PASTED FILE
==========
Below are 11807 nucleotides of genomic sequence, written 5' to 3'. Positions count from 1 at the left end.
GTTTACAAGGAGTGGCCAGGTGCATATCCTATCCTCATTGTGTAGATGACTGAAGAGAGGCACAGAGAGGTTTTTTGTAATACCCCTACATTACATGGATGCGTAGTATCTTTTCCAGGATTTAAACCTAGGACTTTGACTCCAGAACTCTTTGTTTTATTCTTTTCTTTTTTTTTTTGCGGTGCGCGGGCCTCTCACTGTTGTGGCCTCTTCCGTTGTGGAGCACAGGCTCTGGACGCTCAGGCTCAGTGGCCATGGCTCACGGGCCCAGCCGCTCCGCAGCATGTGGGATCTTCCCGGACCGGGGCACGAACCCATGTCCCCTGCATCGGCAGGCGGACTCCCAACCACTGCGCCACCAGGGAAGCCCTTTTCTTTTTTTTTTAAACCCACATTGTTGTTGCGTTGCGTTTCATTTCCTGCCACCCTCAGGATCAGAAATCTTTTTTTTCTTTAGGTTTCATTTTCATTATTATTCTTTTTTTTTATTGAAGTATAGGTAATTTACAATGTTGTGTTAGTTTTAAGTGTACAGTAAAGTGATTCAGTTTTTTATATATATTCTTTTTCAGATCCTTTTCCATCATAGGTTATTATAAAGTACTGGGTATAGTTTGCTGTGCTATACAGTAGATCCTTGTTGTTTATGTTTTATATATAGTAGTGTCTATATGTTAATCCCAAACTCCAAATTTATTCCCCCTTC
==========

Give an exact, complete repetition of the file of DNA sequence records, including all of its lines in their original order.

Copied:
Below are 11807 nucleotides of genomic sequence, written 5' to 3'. Positions count from 1 at the left end.
GTTTACAAGGAGTGGCCAGGTGCATATCCTATCCTCATTGTGTAGATGACTGAAGAGAGGCACAGAGAGGTTTTTTGTAATACCCCTACATTACATGGATGCGTAGTATCTTTTCCAGGATTTAAACCTAGGACTTTGACTCCAGAACTCTTTGTTTTATTCTTTTCTTTTTTTTTTTGCGGTGCGCGGGCCTCTCACTGTTGTGGCCTCTTCCGTTGTGGAGCACAGGCTCTGGACGCTCAGGCTCAGTGGCCATGGCTCACGGGCCCAGCCGCTCCGCAGCATGTGGGATCTTCCCGGACCGGGGCACGAACCCATGTCCCCTGCATCGGCAGGCGGACTCCCAACCACTGCGCCACCAGGGAAGCCCTTTTCTTTTTTTTTTAAACCCACATTGTTGTTGCGTTGCGTTTCATTTCCTGCCACCCTCAGGATCAGAAATCTTTTTTTTCTTTAGGTTTCATTTTCATTATTATTCTTTTTTTTTATTGAAGTATAGGTAATTTACAATGTTGTGTTAGTTTTAAGTGTACAGTAAAGTGATTCAGTTTTTTATATATATTCTTTTTCAGATCCTTTTCCATCATAGGTTATTATAAAGTACTGGGTATAGTTTGCTGTGCTATACAGTAGATCCTTGTTGTTTATGTTTTATATATAGTAGTGTCTATATGTTAATCCCAAACTCCAAATTTATTCCCCCTTC